6.7/10
1,259
24 user 9 critic

The Hucksters (1947)

Approved | | Drama, Comedy, Romance | 27 August 1947 (USA)
A World War II veteran wants to return to advertising on his own terms, but finds it difficult to be successful and maintain his integrity.

Director:

Jack Conway

Writers:

Frederic Wakeman (novel), Luther Davis (screenplay) | 2 more credits »
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Cast

Cast overview, first billed only:
Clark Gable ... Victor Albee Norman
Deborah Kerr ... Kay Dorrance
Sydney Greenstreet ... Evan Llewellyn Evans
Adolphe Menjou ... Mr. Kimberly
Ava Gardner ... Jean Ogilvie
Keenan Wynn ... Buddy Hare
Edward Arnold ... David 'Dave' Lash
Aubrey Mather ... Mr. Glass, Valet
Richard Gaines ... Cooke
Frank Albertson ... Max Herman
Douglas Fowley ... Georgie Gaver
Clinton Sundberg ... Michael Michaelson
Gloria Holden ... Mrs. Kimberly
Connie Gilchrist ... Betty - Switchboard Operator
Kathryn Card ... Miss Regina Kennedy
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Storyline

Victor Norman is just out of the service and looking for a job in advertising. By playing hard to get, he figures that he can get a good job and a large salary. The first thing he has to do is get a war widow to endorse Beautee Soap - a client of the Kimberly Agency. He meets with Kay Dorrance and gets the endorsement and Mr. Evans, the head of Beautee Soap is temporarily happy. Victors job is now to work with Mr. Evans, a man who is a strict and demanding client. Everything should be rosy, but Victor, a bachelor, finds himself more attracted to Kay, a widow, than young single Jean Ogilvie. Written by Tony Fontana <tony.fontana@spacebbs.com>

Plot Summary | Plot Synopsis

Taglines:

Boldly based on the big, blushing book that became the blazing best-seller ! See more »

Genres:

Drama | Comedy | Romance

Certificate:

Approved | See all certifications »
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Details

Country:

USA

Language:

English

Release Date:

27 August 1947 (USA) See more »

Also Known As:

Marchands d'illusions See more »

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Box Office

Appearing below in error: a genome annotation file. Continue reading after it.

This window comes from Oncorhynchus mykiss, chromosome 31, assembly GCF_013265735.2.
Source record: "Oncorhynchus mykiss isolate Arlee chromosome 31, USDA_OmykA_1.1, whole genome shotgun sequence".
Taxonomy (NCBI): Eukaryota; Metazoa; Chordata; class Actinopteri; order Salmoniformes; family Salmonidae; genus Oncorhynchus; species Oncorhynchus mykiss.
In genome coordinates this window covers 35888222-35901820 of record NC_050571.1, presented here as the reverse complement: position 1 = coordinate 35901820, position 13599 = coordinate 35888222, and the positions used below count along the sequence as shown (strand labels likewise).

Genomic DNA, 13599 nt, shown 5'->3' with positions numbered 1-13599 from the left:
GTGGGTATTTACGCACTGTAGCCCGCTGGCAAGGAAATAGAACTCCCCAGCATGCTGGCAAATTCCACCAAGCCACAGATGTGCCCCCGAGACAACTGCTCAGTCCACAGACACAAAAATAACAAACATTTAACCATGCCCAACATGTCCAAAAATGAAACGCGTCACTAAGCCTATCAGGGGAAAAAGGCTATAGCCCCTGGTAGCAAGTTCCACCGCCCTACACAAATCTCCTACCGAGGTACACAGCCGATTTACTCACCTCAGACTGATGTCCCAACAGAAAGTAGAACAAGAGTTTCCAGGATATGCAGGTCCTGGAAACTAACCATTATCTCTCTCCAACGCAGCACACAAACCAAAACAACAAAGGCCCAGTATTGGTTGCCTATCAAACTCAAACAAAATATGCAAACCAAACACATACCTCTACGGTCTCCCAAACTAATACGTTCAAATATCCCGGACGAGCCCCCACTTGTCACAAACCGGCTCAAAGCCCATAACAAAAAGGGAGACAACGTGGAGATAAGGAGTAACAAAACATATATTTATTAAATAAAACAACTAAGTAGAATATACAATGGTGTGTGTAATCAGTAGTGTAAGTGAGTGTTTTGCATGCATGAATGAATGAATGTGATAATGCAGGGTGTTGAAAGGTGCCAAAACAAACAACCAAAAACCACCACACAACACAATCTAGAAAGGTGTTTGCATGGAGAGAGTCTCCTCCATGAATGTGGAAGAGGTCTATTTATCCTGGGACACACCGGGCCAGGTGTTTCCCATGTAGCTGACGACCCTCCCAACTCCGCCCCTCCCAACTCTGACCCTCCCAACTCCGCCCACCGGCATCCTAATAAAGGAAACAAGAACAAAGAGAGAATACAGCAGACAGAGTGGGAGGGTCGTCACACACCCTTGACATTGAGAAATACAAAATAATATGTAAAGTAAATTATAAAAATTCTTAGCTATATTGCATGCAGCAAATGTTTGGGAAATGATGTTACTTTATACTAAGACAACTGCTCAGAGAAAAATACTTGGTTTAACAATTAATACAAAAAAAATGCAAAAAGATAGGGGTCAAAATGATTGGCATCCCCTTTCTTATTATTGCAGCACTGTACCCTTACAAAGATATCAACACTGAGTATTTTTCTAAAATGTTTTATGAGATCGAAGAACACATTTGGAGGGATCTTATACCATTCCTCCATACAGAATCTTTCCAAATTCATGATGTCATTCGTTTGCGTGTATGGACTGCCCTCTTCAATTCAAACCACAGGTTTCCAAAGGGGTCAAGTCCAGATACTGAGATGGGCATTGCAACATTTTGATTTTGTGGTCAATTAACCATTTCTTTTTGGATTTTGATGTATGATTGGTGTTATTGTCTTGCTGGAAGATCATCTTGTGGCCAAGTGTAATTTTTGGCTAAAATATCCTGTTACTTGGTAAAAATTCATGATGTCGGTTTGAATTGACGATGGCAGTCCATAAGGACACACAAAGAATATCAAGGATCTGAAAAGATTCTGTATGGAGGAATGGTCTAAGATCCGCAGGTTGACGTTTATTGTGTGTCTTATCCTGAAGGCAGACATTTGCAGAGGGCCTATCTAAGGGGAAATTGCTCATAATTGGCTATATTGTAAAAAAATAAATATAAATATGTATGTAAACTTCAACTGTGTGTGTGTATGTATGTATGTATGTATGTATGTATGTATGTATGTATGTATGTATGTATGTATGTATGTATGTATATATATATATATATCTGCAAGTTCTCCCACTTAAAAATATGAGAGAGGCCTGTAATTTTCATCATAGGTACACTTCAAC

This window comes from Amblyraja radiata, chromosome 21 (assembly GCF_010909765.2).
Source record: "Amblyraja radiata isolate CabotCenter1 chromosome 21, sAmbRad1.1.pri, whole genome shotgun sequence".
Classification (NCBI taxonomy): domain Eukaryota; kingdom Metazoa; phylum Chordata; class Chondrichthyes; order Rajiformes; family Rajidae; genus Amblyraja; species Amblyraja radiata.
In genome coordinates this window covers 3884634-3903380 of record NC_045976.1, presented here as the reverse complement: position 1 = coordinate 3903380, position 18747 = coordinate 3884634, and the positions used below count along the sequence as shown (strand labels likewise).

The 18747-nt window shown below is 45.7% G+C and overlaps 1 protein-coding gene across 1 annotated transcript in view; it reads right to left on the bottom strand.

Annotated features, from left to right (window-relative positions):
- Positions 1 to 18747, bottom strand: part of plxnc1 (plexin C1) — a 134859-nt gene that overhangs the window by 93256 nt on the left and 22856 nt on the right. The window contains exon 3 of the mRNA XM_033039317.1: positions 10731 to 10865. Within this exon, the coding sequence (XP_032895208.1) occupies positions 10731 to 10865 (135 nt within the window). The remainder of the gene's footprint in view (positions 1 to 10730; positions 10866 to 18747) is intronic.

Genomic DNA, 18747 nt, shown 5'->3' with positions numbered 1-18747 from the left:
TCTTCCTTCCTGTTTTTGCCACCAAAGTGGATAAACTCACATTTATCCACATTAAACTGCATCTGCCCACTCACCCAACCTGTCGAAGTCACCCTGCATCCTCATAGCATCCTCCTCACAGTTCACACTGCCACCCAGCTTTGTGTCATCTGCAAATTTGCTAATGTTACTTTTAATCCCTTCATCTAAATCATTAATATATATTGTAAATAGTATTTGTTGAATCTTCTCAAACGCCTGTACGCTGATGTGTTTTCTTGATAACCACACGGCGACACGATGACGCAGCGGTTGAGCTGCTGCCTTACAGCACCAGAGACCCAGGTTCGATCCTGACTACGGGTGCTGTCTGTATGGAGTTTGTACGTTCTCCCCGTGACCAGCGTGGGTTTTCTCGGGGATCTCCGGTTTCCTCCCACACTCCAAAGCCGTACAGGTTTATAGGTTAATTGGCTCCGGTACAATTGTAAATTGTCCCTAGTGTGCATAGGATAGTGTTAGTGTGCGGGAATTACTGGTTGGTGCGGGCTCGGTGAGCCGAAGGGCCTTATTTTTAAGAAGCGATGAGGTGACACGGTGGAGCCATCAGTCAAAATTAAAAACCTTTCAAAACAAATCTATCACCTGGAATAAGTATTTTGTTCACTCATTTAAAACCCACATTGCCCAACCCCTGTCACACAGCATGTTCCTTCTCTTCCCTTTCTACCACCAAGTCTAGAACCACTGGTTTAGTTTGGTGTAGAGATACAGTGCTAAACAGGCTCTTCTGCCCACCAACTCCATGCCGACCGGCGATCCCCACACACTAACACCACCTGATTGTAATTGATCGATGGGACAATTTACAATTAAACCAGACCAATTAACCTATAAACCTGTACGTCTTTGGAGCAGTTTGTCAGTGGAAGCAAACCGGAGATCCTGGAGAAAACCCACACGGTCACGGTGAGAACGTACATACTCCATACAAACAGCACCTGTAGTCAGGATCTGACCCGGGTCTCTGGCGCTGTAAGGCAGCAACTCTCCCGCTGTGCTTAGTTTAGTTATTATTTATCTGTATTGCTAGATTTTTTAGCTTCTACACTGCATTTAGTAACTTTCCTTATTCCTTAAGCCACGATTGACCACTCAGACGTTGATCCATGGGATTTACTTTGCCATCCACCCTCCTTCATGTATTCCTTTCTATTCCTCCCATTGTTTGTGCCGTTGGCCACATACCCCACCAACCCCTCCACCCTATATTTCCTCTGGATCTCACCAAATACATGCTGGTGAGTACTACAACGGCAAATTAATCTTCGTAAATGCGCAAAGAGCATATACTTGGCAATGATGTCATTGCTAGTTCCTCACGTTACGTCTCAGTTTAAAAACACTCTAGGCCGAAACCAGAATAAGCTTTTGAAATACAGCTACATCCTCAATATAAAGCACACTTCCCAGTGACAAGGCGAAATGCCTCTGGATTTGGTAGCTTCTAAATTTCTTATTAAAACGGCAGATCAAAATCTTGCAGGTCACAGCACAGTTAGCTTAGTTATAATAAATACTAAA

Budget:

$2,439,000 (estimated)
See more on IMDbPro »

Company Credits

Show more on IMDbPro »

Technical Specs

Runtime:

Sound Mix:

Mono (Western Electric Sound System)

Aspect Ratio:

1.37 : 1
See full technical specs »
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Did You Know?

Trivia

Even in 1947, there were "fears about reprisals from MCA" over the portrayals of Jules Stein and Lew Wasserman, and Vic says on several occasions that "Dave Lash is an honest man" when the dispute arises over the Buddy Hare contract. The other problem was Lash/Stein's ethnicity: in the novel, Vic tells Lash people will call his honesty into question because he is a Jew; Luther Davis removed all references to Lash's ethnicity and made him a kid who had been in trouble but had "gone straight" and succeeded. See more »

Goofs

At the Kimberly's apartment, Kay sits at the opposite end of a couch from Mrs. Kimberly. In the next shot they are sitting side by side. See more »

Quotes

Mrs. Kimberly: [to Kay] I'm sorry. I'm afraid now it's going to be two subjects: business talk and oomph.
Mr. Kimberly: Well, what else is there?
Victor Albee Norman: [Tongue in cheek] There's always mah-jong.
See more »

Connections

Featured in Maltin on Movies: Margin Call (2011) See more »

Soundtracks

Over There
(uncredited)
Written by George M. Cohan (1917)
Part of first line sung by Clark Gable and Sydney Greenstreet at different times.
See more »

Frequently Asked Questions

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User Reviews

Bits better than the Stars
11 May 2009 | by ilprofessore-1See all my reviews

This is a pretty poor movie overall, particularly in its overblown romantic scenes with Lennie Hayton's syrupy MGM strings pounding out the emotions. Its best moments, and there are many, must come from Fredrick Wakeman's 1946 novel—at its time one of the first exposés of the advertising and talent agency business. Most of the screenplay seems watered down by today's standards, most likely sanitized not to offend two of Hollywood's power brokers, Leo Stein and Lou Wasserman of MCA, said to be the prototypes. On the other hand, if you have ever wondered why Ava Gardner in her first major part broke Sinatra's heart when she left him, just take a look at her under Harold Rosson's soft-focus big studio glamor lighting. At the time the picture was made she was twenty-five year's old and absolutely ravishing! Deborah Kerr, playing a stereotypical upper-class Englishwoman, simply can't compete with the gorgeous Ava; Deborah has very little to do here other than to be vedy vedy British and the voice of Integrity. There are some wonderful on- the-nose scenes about the biz, however, with Edward Arnold and Adolphe Menjou, perfectly cast and doing what they did so superbly film after film, to say nothing about the great Sydney Greenstreet at his most gross physically and morally. But it is Keenan Wynn who walks away with the picture, playing a thoroughly obnoxious and untalented stand-up comic with jokes so bad that even Milton Berle wouldn't have stolen them. It takes great talent to make someone so bad seem good.


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